Evelyn Underhill writes about the lives of great souls from all religious traditions (and none at all) who have been motivated to great disciplines, survived hardships, seen visions, and fell back into the "dark night of the soul" At the end of the journey, each of them is "back where she started, and knows the place for the first time." The mundane is joined to the sacred, and they find enduring joy in lives of simple service.
That fruition of joy of constitutes the interior life of mystic souls immersed in the Absolute--the translation of the Beatific Vision into the terms of a supernal feeling-state--is often realized in the secret experience of those same mystics, as the perennial possession of a childlike gaiety, an inextinguishable gladness of heart. The transfigured souls move to the measures of a "love dance" which persists in mirth without comparison, through every outward hardship and tribulation. They enjoy the high spirits peculiar to high spirituality: and shock the world by a delicate playfulness, instead of exhibiting the morose resignation which it feels to be proper to the "spiritual life." Moreover, the most clear-sighted amongst the mystics declare such joy to be an implicit of Reality.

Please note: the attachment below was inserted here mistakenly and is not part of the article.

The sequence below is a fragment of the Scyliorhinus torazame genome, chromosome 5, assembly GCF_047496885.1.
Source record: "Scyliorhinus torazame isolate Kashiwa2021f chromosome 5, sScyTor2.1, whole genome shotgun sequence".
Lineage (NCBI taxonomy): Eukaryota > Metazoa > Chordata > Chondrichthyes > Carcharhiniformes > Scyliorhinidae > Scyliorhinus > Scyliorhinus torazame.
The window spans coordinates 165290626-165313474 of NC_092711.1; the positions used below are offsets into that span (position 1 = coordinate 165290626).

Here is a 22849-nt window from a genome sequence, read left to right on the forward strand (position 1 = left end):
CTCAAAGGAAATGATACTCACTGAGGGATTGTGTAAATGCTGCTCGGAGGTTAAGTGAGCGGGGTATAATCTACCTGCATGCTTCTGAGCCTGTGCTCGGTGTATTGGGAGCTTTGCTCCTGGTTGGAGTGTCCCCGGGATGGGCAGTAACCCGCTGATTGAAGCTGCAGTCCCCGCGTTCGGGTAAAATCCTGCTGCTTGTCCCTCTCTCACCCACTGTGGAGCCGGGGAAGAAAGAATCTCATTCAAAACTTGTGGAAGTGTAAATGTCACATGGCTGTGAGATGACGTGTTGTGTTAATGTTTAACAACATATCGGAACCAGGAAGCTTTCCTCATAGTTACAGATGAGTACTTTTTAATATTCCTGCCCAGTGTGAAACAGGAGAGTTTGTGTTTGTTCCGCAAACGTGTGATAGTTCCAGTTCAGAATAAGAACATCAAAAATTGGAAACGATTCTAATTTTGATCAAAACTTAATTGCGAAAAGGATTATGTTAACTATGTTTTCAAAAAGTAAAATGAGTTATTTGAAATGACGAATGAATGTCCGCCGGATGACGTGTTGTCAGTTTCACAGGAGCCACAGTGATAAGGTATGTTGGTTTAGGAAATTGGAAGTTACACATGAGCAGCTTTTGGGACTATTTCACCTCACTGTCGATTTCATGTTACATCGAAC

"Men are made for happiness, and any one who is completely happy has a right to say to himself, 'I am doing God's will on earth.' All the righteous, all the saints, all the holy martyrs were happy." -- Dostoyevsky (Brothers Karamazov)